Click here to show YOUR banners on this page and only pay for success

Culture Destination Fashion Italy Luxury Tourism Travel Wire News Trending

Italy Defines Luxury Jewelry

image courtesy of E.Garely

Birth of Jewelry

Research has determined that one of the first necklaces was found in a Monaco cave and dates back 25,000 years ago. Although it was a simple piece made from fish bones, it was not a surprise as the first adornments were derived from the hunt (i.e., teeth, claws, horns, bones). Hunters believed that wearing their kill would bring them luck. A good hunter had the respect of the villagers and the jewels told everyone of victories.

As time moved on, jewelry has been worn as amulets to protect from bad luck and disease as well as control over fertility, wealth, love and even believed to offer magic properties. As the century’s proceeded, jewelry demonstrated human connections with slaves wearing bracelets to show who owned them and wedding rings symbolizing the commitment of two people to each other. Rich Roman women owned expensive jewelry (i.e., earrings, bracelets, rings, brooches, necklaces, diadems) with precious stones (i.e., opals, emeralds, diamonds, topaz and peals) adorned. At one time in Europe only the wealthy and high-ranking church officials had permission to wear gemstones as they were signs of wealth and power.

Italy Enters the Jewelry Scene

The Egyptians introduced the Italians to the concept of jewelry (700 BCE). At the time, Italian designs were not considered as lovely as Greek concepts and some termed the Etruscan/Italian pieces as barbaric. As centuries passed the Greek influence has been integrated into Italian jewelry ideas and now the pieces are considered delicate works of art.

The Lavish Life of the Nobility

The Romans were very skilled in marketing and encouraged the popularity of gold jewelry; the more gold worn, the wealthier the individual. Their behavior was so “over the top” that a law had to be written that restricted the consumption or use of specific items by selected members of the population. Known as sumptuary laws they limited conspicuous consumption. The idea of the law was to control the spending of the richest of the rich but were also designed to keep the lower classes from blurring the lines of social distinction which was accomplished by making it illegal for specific garments, fabrics and colors for anyone who was not nobility to wear.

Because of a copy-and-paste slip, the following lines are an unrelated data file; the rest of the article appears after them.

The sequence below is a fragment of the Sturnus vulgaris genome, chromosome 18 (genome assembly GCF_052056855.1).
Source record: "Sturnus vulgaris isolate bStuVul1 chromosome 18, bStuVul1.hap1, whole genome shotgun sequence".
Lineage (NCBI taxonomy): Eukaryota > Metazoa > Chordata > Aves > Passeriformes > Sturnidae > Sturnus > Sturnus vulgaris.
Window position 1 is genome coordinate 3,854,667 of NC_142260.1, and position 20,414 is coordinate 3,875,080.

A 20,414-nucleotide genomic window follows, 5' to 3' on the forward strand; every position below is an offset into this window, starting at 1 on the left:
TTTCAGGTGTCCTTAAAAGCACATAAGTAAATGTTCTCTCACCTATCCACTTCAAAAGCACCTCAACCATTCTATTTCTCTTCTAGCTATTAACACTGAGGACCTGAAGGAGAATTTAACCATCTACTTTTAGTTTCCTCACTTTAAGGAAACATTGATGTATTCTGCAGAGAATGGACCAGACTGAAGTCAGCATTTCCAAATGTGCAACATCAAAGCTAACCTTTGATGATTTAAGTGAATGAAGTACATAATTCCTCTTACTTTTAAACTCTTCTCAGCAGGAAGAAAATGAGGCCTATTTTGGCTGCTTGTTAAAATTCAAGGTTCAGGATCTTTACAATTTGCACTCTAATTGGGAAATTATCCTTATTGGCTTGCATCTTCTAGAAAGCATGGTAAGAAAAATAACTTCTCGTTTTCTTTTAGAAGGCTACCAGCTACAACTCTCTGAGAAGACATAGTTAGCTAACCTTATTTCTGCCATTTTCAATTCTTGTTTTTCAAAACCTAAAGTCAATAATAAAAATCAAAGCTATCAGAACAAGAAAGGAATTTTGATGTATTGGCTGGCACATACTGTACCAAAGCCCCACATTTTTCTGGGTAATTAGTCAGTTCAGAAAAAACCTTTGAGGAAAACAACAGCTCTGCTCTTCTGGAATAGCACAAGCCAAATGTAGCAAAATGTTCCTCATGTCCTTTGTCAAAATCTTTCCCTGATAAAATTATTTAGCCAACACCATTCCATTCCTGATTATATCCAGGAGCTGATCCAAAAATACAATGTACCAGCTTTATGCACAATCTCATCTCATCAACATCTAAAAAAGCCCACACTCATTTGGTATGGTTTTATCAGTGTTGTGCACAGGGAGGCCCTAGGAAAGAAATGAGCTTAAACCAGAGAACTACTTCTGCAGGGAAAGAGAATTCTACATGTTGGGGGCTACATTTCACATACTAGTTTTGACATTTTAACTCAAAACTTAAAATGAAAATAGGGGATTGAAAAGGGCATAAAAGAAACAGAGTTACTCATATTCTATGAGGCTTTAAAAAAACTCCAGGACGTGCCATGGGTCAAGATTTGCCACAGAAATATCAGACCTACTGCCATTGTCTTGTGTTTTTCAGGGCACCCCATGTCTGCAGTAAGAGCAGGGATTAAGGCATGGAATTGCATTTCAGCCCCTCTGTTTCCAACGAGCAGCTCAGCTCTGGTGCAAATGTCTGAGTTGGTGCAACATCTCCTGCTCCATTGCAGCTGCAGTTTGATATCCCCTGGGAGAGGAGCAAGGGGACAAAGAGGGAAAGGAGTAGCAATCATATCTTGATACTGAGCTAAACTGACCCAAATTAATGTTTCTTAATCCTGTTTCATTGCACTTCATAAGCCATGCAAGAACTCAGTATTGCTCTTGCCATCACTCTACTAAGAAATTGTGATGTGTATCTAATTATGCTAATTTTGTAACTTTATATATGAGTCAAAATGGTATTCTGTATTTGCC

In 213 BCE Emperor Fabius restricted women to wearing only half an ounce of gold at a time. Senators, ambassadors and noblemen wore their gold rings in public to identify their position in government as the sumptuary law prohibited the wearing of rings in private. Brooches were worn to secure clothing and gold or iron rings adorned every joint of every finger.

With the increased popularity of jewelry, designers were the first to have the freedom to experiment and they created the foundations for current jewelry making. Goldsmiths from eastern areas such as Greece and modern-day Turkey went to the Roman Empire (specifically the Etruscan region of Tuscany), where jewelers witnessed the beginning of practices like alloying metals, engraving and stone setting while perfecting the “granulation” technique for fine gold jewelry crafting.

Consumer Consumption Decreases. Religious Use Increases

With the fall of Rome, the jewelry tradition decreased in popularity. Other civilizations discovered rare and unearthed mineral deposits increasing the overall supply of gold keeping the jewelry trade alive in Western Europe serving the purposes of the Roman Catholic Church. Jewels and handcrafted gold articles were primarily located in cathedral treasuries or imperial courts. The public wore very little jewelry apart from a signature piece that reflected religious and societal norms or beliefs.

Royalty Refresh

In the 11th century monastery-based workshops began to decline and were replaced with secular craft houses. Freedom led goldsmiths to serve the whims of royalty and nobility once again, creating the first official goldsmiths’ guilds in the 1100s. Italian gold jewelry remained the most highly sought after in the industry with Vicenza and Florence the center for jewelry design/making inspiration.